Beat Awfuls – Nothing Happens

Beat-Awfuls_Nothing-Happens_WebLo-Fi Indie Pop

February 12th, 2016 – Jurassic Pop

Beat Awfuls has been making noise around Lexington for the last few years, playing shows, releasing EPs, all that good stuff. This Friday, they’re putting out their first full length album, Nothing Happens, and it’s nothing short of stellar. Submerged in lo-fi crunch and distortion, the songs here amble along, jangling with poppy charm. The singles are good – “Maui Wowie” is full of dissonant guitars and sings about wanting love; “You’re Not Gonna Love Me Anymore” is laid out with arpeggiated chords on guitar, glockenspiel, and its catchiness nails itself right into your head. But the thing that makes this a good record, I think, is that they could have just as easily picked any two other songs as singles to represent it. “Who’s Driving?” stuck out to me immediately, a song that sings “I sold my little brother heroin, now he’s writing a novel” as drums chug along and the guitar plunges through the verses. “Shitty City” is uptempo, with verses singing “I live in a bad neighborhood, but it’s good … I live in a bad neighborhood ’cause I should” and filled with choruses of overdriven “oooooh’s.” If you like lo-fi rock, even a little bit, you’re pretty likely to dig this one – each song on Nothing Happens is a catchy piece of pop music ripe for laid-back listens on repeat.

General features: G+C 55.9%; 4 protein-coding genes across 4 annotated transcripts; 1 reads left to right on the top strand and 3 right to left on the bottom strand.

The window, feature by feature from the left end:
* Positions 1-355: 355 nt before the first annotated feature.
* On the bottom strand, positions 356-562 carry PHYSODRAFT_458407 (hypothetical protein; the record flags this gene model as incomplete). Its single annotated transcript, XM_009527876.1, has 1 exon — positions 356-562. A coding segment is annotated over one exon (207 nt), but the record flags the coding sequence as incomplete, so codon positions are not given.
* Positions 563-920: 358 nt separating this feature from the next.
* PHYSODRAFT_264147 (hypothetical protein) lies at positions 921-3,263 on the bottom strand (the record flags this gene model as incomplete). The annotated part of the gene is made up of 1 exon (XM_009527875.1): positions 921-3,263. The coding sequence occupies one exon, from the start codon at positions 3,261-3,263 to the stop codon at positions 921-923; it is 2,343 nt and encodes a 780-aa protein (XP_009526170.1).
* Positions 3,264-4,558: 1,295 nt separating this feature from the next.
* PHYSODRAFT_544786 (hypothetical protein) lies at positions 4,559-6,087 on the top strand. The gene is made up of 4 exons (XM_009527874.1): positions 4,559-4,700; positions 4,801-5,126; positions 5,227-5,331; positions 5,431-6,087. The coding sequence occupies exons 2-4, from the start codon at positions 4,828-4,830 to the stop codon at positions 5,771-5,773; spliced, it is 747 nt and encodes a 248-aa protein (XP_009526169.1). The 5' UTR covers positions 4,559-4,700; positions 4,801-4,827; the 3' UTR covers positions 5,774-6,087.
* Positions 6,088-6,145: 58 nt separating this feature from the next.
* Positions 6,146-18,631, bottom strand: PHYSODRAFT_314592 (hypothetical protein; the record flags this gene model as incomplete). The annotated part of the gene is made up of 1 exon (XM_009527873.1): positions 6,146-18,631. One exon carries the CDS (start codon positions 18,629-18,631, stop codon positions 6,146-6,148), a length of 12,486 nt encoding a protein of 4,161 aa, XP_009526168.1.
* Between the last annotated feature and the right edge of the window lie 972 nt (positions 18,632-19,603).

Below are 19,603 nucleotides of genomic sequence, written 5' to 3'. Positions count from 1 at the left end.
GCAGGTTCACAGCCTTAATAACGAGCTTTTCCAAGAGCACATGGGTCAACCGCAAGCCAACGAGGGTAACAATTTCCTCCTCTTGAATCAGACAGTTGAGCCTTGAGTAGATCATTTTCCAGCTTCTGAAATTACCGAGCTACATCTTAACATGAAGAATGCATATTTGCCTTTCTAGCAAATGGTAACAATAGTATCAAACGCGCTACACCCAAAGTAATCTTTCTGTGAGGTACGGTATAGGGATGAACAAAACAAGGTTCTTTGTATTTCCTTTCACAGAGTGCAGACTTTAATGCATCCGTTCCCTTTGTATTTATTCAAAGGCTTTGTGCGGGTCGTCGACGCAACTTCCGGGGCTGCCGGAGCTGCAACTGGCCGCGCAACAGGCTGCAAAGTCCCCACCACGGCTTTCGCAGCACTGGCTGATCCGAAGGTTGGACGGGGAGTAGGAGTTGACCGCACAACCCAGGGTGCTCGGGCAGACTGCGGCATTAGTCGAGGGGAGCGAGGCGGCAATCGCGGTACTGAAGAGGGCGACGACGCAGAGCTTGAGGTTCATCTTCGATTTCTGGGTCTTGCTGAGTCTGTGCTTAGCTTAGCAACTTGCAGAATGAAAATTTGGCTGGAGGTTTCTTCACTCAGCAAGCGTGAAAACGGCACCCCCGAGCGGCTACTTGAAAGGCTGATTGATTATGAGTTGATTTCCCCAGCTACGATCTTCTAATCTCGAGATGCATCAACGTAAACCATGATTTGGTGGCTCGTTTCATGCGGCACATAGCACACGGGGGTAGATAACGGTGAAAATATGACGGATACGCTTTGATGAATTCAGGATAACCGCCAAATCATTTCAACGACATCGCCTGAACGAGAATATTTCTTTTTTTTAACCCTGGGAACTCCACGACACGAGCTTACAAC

Tracks I Liked: Jackie Ono!, Maui Wowie!, Who’s Driving!!!, Lemon Drop!!, You’re Not Gonna Love Me Anymore!!, No Dice Cold Bones!, Shitty City!!, The One They Love!

Ben Southworth – February 10th, 2016 – Kenwick Place

Matt Duncan – “Chutes and Ladders” + “The Jordan of Strange”

a4276320971_10Intergalactic Soul

Self-Released January and February 2016

It’s time to check in with the last couple songs from Matt Duncan’s now-monthly free song project.

“Chutes and Ladders” – Not many musicians would be able to incorporate the sound of a harpsichord into a pop song quite as effectively as Matt has with this one. “Chutes and Ladders” is propelled through its verses by a steadily pumping bass, swelling horns, and rolled harpsichord chords. By the time the chorus comes around, it’s more a bouncing arpeggiated sound from things, even with tuned drums outlining the chords – Matt accompanies himself here, singing the main chorus in an impressive falsetto and the backgrounds several octaves below it. It’s a tough song to unpack the lyrics on, but it’s terribly, infectiously catchy.

“The Jordan of Strange” – This song is marked with the note “It probably goes without saying, but this one goes out to Ziggy.”  It’s a song that seems clearly influenced by Duncan’s recent time spent in on Broadway as a part of the on-stage band in the revival of Hedwig and the Angry Inch. “The Jordan of Strange” is bold and big throughout, perhaps most of all towards the end as Matt sequences the chorus of “there’s so much more” up and up and up before resolving it with a resolute “to do!” It’s definitely recognizable as a Matt Duncan track, but it seems like there’s been a distinct, gradual, purposeful evolution into this from the “AM radio soul” sounds of Soft Times and Beacon. 

Two more great songs here from from Matt Duncan – it all makes me wonder what he’s got in store for his mentioned full-length LP. He’s made some changes to his sound, but if these aren’t the songs he’s holding onto for an upcoming album, it’s tough to know what to expect. Either way, we’ve been treated to some really good stuff these last several months.

Ben Southworth – February 7th, 2016 – Kenwick Place

Curio Key Club – Curio Key Club

a2890220711_10Experimental Jazz Rock

February 5th, 2016 – auralgamiSOUNDS